The Development of a Competency Ontology

Jui-Hung Ven, China Institute of Technology, Taiwan, R.O.C.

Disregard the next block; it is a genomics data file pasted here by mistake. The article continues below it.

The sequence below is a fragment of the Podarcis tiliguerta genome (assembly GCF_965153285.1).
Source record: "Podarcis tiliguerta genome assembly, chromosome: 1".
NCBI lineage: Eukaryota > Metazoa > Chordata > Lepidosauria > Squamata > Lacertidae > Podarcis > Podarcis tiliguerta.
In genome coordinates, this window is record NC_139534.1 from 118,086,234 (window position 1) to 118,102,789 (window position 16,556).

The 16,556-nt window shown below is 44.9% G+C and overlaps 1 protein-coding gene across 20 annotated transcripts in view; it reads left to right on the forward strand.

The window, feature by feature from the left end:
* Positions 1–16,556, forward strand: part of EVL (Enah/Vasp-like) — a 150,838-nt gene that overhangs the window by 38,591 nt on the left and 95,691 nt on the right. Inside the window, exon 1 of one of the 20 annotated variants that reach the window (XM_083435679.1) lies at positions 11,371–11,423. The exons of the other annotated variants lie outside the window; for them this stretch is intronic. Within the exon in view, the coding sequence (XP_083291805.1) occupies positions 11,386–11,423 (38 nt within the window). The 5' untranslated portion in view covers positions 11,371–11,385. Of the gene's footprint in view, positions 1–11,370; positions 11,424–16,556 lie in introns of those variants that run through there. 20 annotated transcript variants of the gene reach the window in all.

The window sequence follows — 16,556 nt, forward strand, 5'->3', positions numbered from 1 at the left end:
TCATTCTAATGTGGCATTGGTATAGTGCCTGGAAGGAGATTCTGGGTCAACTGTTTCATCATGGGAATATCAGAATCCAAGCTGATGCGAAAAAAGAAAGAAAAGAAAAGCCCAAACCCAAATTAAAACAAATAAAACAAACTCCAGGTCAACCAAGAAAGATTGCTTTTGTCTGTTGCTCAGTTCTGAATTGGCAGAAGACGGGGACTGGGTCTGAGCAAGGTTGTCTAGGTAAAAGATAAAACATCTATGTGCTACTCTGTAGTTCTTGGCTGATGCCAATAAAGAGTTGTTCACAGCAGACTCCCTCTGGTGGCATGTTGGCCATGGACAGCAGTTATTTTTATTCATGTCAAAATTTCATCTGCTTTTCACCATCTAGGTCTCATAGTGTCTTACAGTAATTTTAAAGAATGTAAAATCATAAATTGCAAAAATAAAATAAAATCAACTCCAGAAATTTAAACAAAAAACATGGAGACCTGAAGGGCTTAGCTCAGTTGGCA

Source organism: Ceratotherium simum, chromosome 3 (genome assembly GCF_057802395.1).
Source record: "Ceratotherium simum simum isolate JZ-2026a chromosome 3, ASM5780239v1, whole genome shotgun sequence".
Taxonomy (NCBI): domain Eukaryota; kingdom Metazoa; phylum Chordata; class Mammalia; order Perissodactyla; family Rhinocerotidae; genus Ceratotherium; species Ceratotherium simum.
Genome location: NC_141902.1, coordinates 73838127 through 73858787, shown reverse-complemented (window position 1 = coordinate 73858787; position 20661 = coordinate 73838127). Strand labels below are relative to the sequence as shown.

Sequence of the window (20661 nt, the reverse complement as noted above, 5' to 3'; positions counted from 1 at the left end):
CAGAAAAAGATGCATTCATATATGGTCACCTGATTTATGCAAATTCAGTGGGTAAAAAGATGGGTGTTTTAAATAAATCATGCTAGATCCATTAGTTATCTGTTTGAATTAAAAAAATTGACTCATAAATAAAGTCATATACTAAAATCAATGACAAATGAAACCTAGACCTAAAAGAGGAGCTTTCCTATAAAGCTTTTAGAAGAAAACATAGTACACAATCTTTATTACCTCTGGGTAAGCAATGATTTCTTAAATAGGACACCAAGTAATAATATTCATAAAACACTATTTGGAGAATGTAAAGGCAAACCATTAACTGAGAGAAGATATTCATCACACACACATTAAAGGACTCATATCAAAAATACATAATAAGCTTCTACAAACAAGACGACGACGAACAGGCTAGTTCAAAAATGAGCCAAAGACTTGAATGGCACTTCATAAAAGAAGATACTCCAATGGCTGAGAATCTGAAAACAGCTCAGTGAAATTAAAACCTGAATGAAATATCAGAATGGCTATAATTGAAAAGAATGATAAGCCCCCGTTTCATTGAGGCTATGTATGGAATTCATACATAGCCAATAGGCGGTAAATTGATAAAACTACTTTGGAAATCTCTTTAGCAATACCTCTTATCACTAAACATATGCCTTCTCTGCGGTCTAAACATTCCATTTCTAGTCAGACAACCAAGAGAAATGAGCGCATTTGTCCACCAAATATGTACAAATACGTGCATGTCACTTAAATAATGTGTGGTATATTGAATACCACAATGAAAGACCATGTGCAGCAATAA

Chien-Pen Chuang, National Taiwan Normal University, Taiwan, R.O.C.